First, Cython is a variant of Python that can be compiled to C, but then be imported into Python. By providing some type annotations to Python variables, the compiled C code can end up being a hundred or even a thousand times faster than comparable Python code. Cython is now an industry standard and is used in NumPy, SciPy, and many related libraries (such as scikit-image) to provide fast algorithms in array-based code. Kurt Smith has written the simply-titled Cython to teach you the fundamentals of this language.

An often easier-to-use alternative to Cython is Numba, a just-in-time compiler (JIT) for array-based Python. JITs wait for a function to be executed once, at which point they can infer the types of all the function arguments and output, and compile the code into a highly efficient form for those specific types. In Numba code, you don't need to annotate types: Numba will infer them when a function is first called. Instead, you simply need to make sure that you only use basic types (integers, floats, etc), and arrays, rather than more complicated Python objects. In these cases, Numba can compile the Python code down to very efficient code and speed up computations by orders of magnitude.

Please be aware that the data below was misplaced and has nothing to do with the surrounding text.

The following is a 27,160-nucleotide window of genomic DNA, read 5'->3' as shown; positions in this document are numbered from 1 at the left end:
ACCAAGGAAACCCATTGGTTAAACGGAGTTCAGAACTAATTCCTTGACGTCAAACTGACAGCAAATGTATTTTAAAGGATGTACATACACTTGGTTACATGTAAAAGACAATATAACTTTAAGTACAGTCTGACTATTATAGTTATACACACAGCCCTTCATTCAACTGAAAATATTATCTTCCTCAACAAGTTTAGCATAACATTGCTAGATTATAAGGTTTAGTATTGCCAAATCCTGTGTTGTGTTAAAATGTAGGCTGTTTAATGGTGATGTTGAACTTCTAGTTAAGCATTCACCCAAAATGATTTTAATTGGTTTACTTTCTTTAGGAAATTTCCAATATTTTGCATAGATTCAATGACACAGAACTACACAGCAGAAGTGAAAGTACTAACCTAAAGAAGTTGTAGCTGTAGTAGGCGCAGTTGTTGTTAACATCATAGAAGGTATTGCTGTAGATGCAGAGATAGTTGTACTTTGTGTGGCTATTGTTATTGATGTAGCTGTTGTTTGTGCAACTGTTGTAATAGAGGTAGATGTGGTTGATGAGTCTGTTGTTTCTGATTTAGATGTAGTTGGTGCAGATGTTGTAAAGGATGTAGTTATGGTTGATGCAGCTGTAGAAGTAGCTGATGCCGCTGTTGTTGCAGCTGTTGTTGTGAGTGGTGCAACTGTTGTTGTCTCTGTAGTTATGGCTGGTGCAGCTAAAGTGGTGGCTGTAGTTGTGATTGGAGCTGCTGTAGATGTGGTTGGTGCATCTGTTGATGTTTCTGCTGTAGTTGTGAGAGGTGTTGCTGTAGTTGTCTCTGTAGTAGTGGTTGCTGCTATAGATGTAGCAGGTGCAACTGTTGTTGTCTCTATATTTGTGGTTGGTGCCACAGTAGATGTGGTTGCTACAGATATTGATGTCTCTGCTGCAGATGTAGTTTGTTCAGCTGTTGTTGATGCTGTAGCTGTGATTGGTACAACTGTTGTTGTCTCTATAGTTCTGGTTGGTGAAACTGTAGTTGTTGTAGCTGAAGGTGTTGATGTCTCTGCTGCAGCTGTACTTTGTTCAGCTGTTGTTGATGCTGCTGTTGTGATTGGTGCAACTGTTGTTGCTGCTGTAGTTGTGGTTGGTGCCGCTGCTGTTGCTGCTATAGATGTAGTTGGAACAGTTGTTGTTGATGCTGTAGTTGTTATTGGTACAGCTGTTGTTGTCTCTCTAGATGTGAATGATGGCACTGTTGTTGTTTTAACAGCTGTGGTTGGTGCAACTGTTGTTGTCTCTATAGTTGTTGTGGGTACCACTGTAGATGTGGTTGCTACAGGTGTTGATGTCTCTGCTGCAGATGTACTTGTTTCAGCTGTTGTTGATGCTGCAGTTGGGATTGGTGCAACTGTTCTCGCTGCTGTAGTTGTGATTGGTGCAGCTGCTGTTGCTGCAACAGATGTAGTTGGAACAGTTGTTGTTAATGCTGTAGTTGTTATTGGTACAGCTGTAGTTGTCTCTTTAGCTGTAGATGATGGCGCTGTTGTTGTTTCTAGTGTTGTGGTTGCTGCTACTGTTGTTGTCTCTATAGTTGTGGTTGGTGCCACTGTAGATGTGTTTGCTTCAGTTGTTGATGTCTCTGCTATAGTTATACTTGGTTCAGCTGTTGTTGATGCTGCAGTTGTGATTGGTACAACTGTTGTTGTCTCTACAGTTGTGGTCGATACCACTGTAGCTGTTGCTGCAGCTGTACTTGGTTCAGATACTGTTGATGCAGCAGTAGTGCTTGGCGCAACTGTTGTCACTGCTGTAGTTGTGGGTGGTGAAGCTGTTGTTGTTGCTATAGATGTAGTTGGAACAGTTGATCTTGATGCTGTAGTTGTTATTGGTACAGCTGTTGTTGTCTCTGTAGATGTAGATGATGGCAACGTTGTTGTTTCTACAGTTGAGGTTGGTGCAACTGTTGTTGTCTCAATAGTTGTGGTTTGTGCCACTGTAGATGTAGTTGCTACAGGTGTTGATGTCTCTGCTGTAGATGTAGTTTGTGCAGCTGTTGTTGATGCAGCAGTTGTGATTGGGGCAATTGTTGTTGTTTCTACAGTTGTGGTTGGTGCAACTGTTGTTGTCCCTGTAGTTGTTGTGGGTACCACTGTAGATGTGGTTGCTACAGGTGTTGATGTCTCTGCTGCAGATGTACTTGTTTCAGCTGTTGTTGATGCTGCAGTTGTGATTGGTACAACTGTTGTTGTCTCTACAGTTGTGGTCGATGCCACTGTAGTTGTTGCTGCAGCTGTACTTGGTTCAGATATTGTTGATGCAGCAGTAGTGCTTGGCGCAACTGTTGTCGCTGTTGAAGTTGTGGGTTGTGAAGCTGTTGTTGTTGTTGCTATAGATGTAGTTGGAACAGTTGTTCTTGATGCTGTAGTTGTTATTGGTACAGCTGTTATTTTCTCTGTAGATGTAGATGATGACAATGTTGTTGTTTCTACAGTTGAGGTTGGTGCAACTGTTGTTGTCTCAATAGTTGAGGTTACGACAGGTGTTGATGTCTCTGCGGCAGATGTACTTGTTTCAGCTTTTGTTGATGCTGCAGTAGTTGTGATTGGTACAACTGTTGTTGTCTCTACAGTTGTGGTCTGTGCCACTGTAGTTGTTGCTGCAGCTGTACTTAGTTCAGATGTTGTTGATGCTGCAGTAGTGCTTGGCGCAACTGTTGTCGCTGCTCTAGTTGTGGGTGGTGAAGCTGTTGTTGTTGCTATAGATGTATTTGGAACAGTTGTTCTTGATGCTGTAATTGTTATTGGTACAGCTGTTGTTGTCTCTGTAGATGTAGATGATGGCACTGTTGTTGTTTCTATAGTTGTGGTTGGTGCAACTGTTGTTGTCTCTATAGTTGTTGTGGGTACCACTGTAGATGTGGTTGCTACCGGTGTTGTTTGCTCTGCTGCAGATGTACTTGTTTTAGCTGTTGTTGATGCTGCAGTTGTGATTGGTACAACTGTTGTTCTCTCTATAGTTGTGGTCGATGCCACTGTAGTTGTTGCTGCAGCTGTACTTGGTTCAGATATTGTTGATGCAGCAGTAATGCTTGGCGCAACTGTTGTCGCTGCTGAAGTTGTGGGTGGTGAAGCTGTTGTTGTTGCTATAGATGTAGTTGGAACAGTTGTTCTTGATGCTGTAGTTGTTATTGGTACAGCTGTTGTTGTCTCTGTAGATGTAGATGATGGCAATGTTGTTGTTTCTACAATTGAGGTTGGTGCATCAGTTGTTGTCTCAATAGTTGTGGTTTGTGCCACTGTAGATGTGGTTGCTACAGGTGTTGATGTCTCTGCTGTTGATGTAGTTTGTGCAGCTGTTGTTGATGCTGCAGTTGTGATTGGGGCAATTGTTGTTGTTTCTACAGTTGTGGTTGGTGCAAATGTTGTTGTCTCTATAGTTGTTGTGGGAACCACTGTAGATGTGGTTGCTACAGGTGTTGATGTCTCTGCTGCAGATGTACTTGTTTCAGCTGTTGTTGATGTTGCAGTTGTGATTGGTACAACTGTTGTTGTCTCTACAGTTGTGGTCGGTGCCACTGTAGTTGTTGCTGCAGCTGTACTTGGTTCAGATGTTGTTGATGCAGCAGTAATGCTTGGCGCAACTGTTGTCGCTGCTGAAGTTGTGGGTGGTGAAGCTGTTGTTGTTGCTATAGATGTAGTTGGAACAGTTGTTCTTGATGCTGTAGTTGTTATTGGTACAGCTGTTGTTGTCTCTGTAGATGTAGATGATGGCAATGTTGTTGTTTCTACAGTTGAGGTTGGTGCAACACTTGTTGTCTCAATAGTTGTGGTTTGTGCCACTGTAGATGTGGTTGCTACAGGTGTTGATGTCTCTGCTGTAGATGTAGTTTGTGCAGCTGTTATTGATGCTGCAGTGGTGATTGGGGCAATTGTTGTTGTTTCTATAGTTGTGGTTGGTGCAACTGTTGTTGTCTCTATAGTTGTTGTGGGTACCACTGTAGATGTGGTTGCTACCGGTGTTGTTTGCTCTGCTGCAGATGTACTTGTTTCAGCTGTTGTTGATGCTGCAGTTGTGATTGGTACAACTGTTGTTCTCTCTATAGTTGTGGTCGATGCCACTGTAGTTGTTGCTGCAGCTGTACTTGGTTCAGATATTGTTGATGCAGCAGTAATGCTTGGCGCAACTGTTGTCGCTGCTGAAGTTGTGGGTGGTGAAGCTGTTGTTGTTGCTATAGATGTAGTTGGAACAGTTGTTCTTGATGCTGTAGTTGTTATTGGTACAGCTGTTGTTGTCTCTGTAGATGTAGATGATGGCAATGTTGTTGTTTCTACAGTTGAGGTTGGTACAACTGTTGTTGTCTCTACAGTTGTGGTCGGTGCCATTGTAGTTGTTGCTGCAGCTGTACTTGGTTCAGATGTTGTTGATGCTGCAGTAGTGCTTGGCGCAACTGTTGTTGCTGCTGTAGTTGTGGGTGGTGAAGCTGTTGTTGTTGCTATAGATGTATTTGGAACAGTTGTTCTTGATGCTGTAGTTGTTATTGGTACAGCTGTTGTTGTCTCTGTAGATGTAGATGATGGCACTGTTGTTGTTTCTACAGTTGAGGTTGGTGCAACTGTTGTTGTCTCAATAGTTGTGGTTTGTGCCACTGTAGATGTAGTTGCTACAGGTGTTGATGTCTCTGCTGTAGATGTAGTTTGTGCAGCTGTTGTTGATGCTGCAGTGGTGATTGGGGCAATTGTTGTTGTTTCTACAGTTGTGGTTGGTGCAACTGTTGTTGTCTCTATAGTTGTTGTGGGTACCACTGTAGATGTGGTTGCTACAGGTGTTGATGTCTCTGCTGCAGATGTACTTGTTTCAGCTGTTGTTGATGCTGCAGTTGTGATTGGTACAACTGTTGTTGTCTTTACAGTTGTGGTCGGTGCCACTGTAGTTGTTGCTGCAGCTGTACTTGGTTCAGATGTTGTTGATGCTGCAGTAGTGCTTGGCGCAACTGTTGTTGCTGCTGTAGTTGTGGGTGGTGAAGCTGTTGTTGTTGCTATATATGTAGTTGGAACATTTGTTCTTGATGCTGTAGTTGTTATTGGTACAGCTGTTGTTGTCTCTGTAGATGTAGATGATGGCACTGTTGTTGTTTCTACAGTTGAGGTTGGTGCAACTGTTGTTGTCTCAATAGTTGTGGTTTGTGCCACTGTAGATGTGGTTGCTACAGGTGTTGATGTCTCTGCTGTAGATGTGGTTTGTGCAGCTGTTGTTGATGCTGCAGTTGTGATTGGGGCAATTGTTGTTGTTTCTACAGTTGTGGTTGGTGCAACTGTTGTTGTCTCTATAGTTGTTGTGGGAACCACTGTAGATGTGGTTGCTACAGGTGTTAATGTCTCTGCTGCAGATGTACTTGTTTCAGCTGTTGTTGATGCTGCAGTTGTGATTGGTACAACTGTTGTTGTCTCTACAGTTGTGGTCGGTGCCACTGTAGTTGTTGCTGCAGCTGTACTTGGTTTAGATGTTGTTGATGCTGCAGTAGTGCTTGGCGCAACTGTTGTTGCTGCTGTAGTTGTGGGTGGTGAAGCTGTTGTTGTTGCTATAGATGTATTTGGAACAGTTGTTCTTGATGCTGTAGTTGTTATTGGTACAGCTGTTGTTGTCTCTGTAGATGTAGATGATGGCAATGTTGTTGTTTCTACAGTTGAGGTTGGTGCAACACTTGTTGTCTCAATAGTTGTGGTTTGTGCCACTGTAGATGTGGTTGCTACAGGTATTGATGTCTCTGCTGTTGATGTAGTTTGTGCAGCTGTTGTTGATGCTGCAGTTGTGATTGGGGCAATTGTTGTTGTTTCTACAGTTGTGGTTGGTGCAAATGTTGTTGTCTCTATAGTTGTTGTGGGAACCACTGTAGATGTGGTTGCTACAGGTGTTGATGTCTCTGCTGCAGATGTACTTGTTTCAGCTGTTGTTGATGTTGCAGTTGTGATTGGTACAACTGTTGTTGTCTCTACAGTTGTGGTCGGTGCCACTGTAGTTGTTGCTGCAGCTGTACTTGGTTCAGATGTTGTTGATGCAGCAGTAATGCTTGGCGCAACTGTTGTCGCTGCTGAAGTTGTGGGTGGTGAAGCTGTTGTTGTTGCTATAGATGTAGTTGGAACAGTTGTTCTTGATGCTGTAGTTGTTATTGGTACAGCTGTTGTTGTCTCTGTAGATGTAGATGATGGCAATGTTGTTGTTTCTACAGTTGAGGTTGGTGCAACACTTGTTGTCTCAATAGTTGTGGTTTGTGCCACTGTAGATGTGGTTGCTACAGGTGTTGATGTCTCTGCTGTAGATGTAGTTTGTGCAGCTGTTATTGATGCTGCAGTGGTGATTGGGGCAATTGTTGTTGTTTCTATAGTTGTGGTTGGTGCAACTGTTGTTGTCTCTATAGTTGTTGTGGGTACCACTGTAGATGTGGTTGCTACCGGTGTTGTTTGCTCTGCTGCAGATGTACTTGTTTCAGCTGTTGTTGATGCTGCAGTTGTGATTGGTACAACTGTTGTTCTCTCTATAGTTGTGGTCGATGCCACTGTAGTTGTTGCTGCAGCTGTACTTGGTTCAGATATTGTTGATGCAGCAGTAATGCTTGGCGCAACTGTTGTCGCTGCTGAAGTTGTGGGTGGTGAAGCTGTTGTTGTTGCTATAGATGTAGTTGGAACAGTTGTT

Numba is still very young, but it is already very useful. Importantly, it shows what is possible by Python JITs, which are set to become more commonplace: Python 3.6 added features to make it easier to use new JITs (the Pyjion JIT is based on these). You can see some examples of Numba use, including how to combine it with SciPy, in Juan's blog at And Numba, naturally, has its own very active and friendly mailing list.

Contributing to this book

The source of this book is itself hosted on GitHub at (also at Just as if you were contributing to any other open source project, you can raise issues or submit pull requests if you find bugs or typos — and we would very much appreciate it if you did!

We used some of the best code we could find to illustrate the various parts of the SciPy and NumPy libraries. If you have a better example, please raise an issue in the repo! We would love to include it in future editions.

We are also on Twitter, at @elegantscipy. Drop us a line if you want to chat about the book! The individual authors are @jnuneziglesias, @stefanvdwalt, and @hdashnow.

We particularly want to hear about it if you use any of the ideas or code in this book to advance your scientific research. That's the point of SciPy!

Until next time...

In the meantime, we hope you enjoyed this book and found it useful. If so, tell all your friends, and come say hi on the mailing lists, at a conference, on GitHub, and on Twitter! Thanks for reading, and here's to even more Elegant SciPy!